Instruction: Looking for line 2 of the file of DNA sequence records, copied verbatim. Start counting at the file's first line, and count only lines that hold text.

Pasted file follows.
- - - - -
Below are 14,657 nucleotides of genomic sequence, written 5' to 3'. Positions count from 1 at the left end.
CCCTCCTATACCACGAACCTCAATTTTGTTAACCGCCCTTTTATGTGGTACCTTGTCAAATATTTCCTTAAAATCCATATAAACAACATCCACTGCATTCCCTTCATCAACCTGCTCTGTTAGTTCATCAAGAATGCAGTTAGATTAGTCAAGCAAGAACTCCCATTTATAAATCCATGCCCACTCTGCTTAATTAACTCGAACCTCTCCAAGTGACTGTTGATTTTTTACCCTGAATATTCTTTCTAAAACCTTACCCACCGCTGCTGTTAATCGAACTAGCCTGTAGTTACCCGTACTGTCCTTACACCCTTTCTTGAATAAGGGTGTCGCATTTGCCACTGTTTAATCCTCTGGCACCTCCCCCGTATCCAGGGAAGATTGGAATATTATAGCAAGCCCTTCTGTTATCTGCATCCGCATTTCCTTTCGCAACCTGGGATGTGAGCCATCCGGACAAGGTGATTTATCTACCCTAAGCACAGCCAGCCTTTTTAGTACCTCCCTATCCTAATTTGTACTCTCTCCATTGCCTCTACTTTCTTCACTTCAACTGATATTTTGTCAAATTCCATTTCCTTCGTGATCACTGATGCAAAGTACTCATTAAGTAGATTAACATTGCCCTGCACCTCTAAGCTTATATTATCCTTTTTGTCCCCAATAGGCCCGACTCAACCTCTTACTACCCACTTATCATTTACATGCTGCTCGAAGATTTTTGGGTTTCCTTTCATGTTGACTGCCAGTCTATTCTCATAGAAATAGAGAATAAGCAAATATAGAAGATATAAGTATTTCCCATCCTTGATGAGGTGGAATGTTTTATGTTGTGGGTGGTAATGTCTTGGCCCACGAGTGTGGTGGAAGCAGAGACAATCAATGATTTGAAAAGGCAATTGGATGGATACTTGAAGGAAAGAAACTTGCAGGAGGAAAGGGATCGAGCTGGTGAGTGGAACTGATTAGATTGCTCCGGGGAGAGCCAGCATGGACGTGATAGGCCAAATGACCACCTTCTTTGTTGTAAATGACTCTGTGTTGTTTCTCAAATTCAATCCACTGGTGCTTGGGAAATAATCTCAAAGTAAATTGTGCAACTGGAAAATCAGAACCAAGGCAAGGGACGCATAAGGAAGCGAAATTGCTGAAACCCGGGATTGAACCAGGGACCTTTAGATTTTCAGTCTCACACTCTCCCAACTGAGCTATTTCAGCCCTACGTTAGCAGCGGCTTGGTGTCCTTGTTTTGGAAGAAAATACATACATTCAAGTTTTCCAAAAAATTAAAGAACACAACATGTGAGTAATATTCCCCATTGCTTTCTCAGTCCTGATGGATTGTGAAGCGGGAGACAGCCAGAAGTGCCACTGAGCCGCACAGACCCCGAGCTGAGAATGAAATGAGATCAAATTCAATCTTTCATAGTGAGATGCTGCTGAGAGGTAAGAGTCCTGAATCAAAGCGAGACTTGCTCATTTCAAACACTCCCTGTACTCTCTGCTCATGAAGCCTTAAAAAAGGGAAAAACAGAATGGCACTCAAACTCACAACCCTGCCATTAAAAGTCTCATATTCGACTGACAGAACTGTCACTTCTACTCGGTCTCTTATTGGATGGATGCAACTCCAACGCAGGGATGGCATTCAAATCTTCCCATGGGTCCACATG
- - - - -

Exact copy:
CCCTCCTATACCACGAACCTCAATTTTGTTAACCGCCCTTTTATGTGGTACCTTGTCAAATATTTCCTTAAAATCCATATAAACAACATCCACTGCATTCCCTTCATCAACCTGCTCTGTTAGTTCATCAAGAATGCAGTTAGATTAGTCAAGCAAGAACTCCCATTTATAAATCCATGCCCACTCTGCTTAATTAACTCGAACCTCTCCAAGTGACTGTTGATTTTTTACCCTGAATATTCTTTCTAAAACCTTACCCACCGCTGCTGTTAATCGAACTAGCCTGTAGTTACCCGTACTGTCCTTACACCCTTTCTTGAATAAGGGTGTCGCATTTGCCACTGTTTAATCCTCTGGCACCTCCCCCGTATCCAGGGAAGATTGGAATATTATAGCAAGCCCTTCTGTTATCTGCATCCGCATTTCCTTTCGCAACCTGGGATGTGAGCCATCCGGACAAGGTGATTTATCTACCCTAAGCACAGCCAGCCTTTTTAGTACCTCCCTATCCTAATTTGTACTCTCTCCATTGCCTCTACTTTCTTCACTTCAACTGATATTTTGTCAAATTCCATTTCCTTCGTGATCACTGATGCAAAGTACTCATTAAGTAGATTAACATTGCCCTGCACCTCTAAGCTTATATTATCCTTTTTGTCCCCAATAGGCCCGACTCAACCTCTTACTACCCACTTATCATTTACATGCTGCTCGAAGATTTTTGGGTTTCCTTTCATGTTGACTGCCAGTCTATTCTCATAGAAATAGAGAATAAGCAAATATAGAAGATATAAGTATTTCCCATCCTTGATGAGGTGGAATGTTTTATGTTGTGGGTGGTAATGTCTTGGCCCACGAGTGTGGTGGAAGCAGAGACAATCAATGATTTGAAAAGGCAATTGGATGGATACTTGAAGGAAAGAAACTTGCAGGAGGAAAGGGATCGAGCTGGTGAGTGGAACTGATTAGATTGCTCCGGGGAGAGCCAGCATGGACGTGATAGGCCAAATGACCACCTTCTTTGTTGTAAATGACTCTGTGTTGTTTCTCAAATTCAATCCACTGGTGCTTGGGAAATAATCTCAAAGTAAATTGTGCAACTGGAAAATCAGAACCAAGGCAAGGGACGCATAAGGAAGCGAAATTGCTGAAACCCGGGATTGAACCAGGGACCTTTAGATTTTCAGTCTCACACTCTCCCAACTGAGCTATTTCAGCCCTACGTTAGCAGCGGCTTGGTGTCCTTGTTTTGGAAGAAAATACATACATTCAAGTTTTCCAAAAAATTAAAGAACACAACATGTGAGTAATATTCCCCATTGCTTTCTCAGTCCTGATGGATTGTGAAGCGGGAGACAGCCAGAAGTGCCACTGAGCCGCACAGACCCCGAGCTGAGAATGAAATGAGATCAAATTCAATCTTTCATAGTGAGATGCTGCTGAGAGGTAAGAGTCCTGAATCAAAGCGAGACTTGCTCATTTCAAACACTCCCTGTACTCTCTGCTCATGAAGCCTTAAAAAAGGGAAAAACAGAATGGCACTCAAACTCACAACCCTGCCATTAAAAGTCTCATATTCGACTGACAGAACTGTCACTTCTACTCGGTCTCTTATTGGATGGATGCAACTCCAACGCAGGGATGGCATTCAAATCTTCCCATGGGTCCACATG